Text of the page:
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Volume 34, Number 17, October 1 - 14, 2012

OCTOBER IS GLOBAL AWARENESS MONTH AT TWU

Texas Woman’s University is celebrating October as Global Awareness Month and will host a variety of events and activities to promote TWU’s Global Connections Initiative. 

“The activities this month reinforce the Global Connections Initiative’s theme of ‘Explore the World at TWU’ and will help us in our goal of creating a campus climate of global awareness and understanding,” said Dr. Ann Staton, dean of the TWU College of Arts and Sciences.  Dr. Staton co-directs the initiative with Dr. Richard Nicholas, vice president for student life.

Events during October include exhibits, lectures and discussions, global free speech boards, dance and music performances, faculty presentations and more. 

Highlights of this month’s activities include:

  • Oct. 1-29 – Exhibit: “Global Connections Through Dress” in the Old Main Building, Fourth Floor.  The TWU Fashion and Textiles Department will display global dress from five different countries throughout the month of October.  Each Monday a new display case with a new country will be made available for viewing by the university community at no charge.  Displays will include general information about the country and apparel production within the country, and traditional dress worn within the country.  Free.

    The specific dates for each country are as follows:
    Oct. 1: Japan
                Oct. 8: South Africa
                Oct. 15: China
                Oct. 22: South Korea
                Oct. 29: Vietnam
  • Oct. 2 Event: Documentary film “Papers: Stories of Undocumented Youth” CFO 202, 6:30-8:30 p.m.  A guided discussion will take place after the film finishes.  Women’s Studies, TWU Commuter Services and University Housing sponsor this event.  For more information on the film, visit www.papersthemovie.com/about_papers/index.html.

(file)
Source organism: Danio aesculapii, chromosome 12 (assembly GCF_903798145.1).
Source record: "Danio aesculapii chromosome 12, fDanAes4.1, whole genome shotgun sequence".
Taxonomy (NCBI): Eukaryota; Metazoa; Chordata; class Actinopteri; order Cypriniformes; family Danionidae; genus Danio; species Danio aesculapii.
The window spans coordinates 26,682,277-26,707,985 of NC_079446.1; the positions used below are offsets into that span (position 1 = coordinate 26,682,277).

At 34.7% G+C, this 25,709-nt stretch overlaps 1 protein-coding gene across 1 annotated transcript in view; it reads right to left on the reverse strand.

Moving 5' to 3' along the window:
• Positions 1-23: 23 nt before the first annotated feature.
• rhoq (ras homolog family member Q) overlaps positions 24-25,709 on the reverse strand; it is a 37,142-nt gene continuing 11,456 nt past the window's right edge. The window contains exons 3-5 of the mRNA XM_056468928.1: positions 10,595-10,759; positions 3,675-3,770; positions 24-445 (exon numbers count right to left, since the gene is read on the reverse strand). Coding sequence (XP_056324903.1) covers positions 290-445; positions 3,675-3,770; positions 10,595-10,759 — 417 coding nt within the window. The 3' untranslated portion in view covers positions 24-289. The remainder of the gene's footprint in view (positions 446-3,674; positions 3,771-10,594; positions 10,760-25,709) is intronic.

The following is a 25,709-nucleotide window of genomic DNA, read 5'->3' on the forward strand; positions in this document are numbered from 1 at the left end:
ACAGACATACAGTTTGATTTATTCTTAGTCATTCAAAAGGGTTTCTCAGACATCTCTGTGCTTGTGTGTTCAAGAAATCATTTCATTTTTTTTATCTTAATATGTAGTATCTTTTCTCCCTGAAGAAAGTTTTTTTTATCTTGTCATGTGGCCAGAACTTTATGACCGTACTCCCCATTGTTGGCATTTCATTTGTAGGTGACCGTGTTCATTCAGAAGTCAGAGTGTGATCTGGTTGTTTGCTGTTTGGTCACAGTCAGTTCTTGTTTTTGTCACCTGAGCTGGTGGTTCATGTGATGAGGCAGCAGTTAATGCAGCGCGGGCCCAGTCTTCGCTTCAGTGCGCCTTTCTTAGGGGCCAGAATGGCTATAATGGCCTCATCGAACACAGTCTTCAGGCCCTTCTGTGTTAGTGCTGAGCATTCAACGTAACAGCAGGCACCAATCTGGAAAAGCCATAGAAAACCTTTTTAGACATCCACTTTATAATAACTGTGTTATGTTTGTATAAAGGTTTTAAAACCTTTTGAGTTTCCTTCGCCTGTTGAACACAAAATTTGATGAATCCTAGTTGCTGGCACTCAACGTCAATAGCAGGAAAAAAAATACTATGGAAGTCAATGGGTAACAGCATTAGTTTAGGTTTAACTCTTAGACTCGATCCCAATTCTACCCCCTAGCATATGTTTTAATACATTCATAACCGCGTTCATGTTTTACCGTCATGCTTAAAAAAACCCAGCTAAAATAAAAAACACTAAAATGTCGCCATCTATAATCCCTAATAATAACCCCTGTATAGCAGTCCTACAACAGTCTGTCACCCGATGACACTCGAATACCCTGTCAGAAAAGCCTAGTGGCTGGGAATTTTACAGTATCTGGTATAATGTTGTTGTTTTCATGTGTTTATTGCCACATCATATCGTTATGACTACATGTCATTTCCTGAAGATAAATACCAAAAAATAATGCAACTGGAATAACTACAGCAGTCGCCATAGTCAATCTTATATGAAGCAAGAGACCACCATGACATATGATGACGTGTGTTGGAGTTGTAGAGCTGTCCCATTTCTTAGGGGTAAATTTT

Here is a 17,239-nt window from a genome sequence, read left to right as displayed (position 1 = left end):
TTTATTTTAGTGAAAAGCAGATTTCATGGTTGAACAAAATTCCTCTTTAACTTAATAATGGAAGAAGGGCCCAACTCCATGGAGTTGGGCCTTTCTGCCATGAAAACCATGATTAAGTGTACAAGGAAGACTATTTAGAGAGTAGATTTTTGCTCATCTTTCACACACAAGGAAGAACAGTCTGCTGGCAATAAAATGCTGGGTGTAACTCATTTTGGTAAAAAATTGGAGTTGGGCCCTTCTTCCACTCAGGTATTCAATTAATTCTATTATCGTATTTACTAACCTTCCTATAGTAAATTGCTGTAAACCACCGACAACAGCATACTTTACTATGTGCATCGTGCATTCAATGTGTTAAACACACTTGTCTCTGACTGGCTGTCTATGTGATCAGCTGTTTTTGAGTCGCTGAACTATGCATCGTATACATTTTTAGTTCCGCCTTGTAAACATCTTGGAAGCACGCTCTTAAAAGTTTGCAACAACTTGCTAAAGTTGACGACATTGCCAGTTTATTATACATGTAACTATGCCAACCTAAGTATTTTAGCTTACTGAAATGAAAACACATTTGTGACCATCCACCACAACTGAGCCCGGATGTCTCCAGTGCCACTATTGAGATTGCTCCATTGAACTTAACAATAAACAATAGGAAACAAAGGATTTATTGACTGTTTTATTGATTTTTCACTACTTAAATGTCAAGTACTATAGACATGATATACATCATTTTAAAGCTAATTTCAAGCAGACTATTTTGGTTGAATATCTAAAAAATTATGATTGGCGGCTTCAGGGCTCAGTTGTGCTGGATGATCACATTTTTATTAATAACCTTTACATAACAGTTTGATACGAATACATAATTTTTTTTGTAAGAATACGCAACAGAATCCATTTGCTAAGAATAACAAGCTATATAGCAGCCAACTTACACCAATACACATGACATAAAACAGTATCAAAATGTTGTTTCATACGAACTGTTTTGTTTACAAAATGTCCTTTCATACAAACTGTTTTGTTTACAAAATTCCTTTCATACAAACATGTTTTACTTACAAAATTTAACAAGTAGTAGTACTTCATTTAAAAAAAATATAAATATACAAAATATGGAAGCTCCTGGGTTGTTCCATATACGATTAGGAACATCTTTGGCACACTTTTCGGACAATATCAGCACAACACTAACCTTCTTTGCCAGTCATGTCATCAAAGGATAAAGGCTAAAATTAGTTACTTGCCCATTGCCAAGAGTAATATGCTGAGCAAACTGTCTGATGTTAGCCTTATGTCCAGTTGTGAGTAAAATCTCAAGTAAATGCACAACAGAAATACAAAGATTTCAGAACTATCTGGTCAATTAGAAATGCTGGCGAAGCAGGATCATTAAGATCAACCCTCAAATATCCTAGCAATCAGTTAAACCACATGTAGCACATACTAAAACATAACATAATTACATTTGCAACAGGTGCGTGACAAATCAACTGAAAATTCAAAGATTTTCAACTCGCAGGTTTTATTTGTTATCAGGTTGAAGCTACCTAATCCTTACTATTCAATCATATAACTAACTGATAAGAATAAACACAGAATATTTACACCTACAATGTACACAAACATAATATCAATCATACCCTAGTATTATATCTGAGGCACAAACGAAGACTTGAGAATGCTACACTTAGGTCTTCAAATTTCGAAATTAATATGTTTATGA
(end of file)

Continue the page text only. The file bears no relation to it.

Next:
• Oct. 4 Presentation: “Two Flutists Abroad” in ACT 301 from 1:30-2:20 p.m. Join Stephanie Mikus, TWU Presser Scholar and senior music therapy major, and Dr. Pam Youngblood, flute professor and music chair, as they present their musical experiences abroad in July and August of this year.  As a volunteer team member for International China Concern, Stephanie designed music activities for abandoned children with special needs at the Welfare Institute in Sanmenxia in the Henen province of China.  Dr. Youngblood presented concerts in Germany, Austria and Slovakia as a member of the Metropolitan Flute Orchestra, a professional group based in Boston.  Through photos, music and stories, they will share their discoveries about how truly universal the art of music is.
  • Oct. 16 Presentation: “Defending Dignity: The Immigrant Rights Movement and Its Fight against Hate” in CFO 204 from 4-5:15 p.m. Ms. Cristina Tzintzún, executive director of Workers Defense Project and a lead organizer in some of Texas’ largest immigrant rights marches, will talk about the challenges facing the current immigrant rights movement.  She will examine the role of race in the current immigration debate and its impact on communities of color, while discussing stories of undocumented immigrants.  This event is co-sponsored by The TWU Department of Women’s Studies and TWU Commuter Services.
  • Oct. 18 Performance: Music Ensemble Showcase: The French Connection 7:30-9 pm. Margo Jones Performance Hall.  This year's showcase will feature French-themed performances by TWU Wind Symphony, Flute Choir, Concert Choir and Chamber Singers.  Tickets are $5 for general admission; ages 12 and younger are free.

For more information and a detailed schedule of activities, visit www.twu.edu/global.

Launched in 2009, the goal of the TWU Global Connections Initiative is to provide global opportunities, experiences and connections for TWU students, faculty, staff and the community.  The initiative also is charged with helping all TWU students become global citizens with the knowledge, skills and abilities to excel in learning, living and working in a global, diverse and complex society.